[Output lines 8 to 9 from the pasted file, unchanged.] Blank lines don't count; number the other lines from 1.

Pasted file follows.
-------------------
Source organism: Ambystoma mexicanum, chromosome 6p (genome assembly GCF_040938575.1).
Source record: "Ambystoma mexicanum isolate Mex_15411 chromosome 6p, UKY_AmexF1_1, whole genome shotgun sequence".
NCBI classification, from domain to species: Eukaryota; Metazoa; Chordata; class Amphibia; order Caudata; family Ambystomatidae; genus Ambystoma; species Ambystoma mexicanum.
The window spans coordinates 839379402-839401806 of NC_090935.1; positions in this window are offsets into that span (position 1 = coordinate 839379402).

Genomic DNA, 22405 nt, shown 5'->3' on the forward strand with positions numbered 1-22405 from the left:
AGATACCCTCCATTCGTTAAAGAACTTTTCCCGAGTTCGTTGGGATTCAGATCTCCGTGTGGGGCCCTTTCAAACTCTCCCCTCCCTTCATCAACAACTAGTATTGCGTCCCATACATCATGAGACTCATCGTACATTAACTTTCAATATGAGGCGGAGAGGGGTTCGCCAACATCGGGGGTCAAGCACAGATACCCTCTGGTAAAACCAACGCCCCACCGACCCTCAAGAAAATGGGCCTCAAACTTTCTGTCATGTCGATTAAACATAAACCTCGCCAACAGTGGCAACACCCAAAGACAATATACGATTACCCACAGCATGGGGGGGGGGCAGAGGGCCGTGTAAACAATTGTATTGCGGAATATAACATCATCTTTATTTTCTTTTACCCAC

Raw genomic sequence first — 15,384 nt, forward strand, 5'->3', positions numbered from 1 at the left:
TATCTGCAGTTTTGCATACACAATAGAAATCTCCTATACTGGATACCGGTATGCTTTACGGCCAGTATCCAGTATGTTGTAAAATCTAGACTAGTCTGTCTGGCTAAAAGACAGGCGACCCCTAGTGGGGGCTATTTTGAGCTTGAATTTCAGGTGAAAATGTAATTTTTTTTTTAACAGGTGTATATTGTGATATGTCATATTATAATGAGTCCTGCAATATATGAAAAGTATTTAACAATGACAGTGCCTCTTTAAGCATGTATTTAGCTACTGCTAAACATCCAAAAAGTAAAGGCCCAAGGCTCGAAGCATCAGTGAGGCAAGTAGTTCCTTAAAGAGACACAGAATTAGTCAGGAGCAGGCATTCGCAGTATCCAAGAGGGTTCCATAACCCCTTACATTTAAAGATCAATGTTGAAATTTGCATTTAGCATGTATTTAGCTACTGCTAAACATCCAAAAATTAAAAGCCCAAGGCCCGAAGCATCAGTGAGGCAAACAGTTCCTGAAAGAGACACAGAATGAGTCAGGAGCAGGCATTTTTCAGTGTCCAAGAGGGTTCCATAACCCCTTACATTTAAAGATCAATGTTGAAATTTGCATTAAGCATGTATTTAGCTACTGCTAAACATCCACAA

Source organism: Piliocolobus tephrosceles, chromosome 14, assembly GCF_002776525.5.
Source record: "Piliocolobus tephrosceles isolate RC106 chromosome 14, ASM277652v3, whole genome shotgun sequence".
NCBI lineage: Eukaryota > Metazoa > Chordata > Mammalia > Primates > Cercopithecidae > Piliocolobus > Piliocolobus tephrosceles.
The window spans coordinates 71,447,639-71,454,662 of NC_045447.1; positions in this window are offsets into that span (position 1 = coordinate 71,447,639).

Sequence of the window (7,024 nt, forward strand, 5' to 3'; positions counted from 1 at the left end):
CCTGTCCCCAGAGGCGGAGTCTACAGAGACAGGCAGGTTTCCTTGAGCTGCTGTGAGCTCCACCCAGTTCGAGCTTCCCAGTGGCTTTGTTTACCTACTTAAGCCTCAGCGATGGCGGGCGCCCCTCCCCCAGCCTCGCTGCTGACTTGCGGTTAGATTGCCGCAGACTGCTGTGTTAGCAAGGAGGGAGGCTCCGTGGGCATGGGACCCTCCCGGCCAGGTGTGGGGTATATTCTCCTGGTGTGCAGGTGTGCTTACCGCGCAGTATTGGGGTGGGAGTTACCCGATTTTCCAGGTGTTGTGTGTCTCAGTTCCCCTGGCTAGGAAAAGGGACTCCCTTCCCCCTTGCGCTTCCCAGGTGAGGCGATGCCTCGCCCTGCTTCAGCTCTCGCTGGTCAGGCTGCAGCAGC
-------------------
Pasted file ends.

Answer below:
TATCTGCAGTTTTGCATACACAATAGAAATCTCCTATACTGGATACCGGTATGCTTTACGGCCAGTATCCAGTATGTTGTAAAATCTAGACTAGTCTGTCTGGCTAAAAGACAGGCGACCCCTAGTGGGGGCTATTTTGAGCTTGAATTTCAGGTGAAAATGTAATTTTTTTTTTAACAGGTGTATATTGTGATATGTCATATTATAATGAGTCCTGCAATATATGAAAAGTATTTAACAATGACAGTGCCTCTTTAAGCATGTATTTAGCTACTGCTAAACATCCAAAAAGTAAAGGCCCAAGGCTCGAAGCATCAGTGAGGCAAGTAGTTCCTTAAAGAGACACAGAATTAGTCAGGAGCAGGCATTCGCAGTATCCAAGAGGGTTCCATAACCCCTTACATTTAAAGATCAATGTTGAAATTTGCATTTAGCATGTATTTAGCTACTGCTAAACATCCAAAAATTAAAAGCCCAAGGCCCGAAGCATCAGTGAGGCAAACAGTTCCTGAAAGAGACACAGAATGAGTCAGGAGCAGGCATTTTTCAGTGTCCAAGAGGGTTCCATAACCCCTTACATTTAAAGATCAATGTTGAAATTTGCATTAAGCATGTATTTAGCTACTGCTAAACATCCACAA

Source organism: Piliocolobus tephrosceles, chromosome 14, assembly GCF_002776525.5.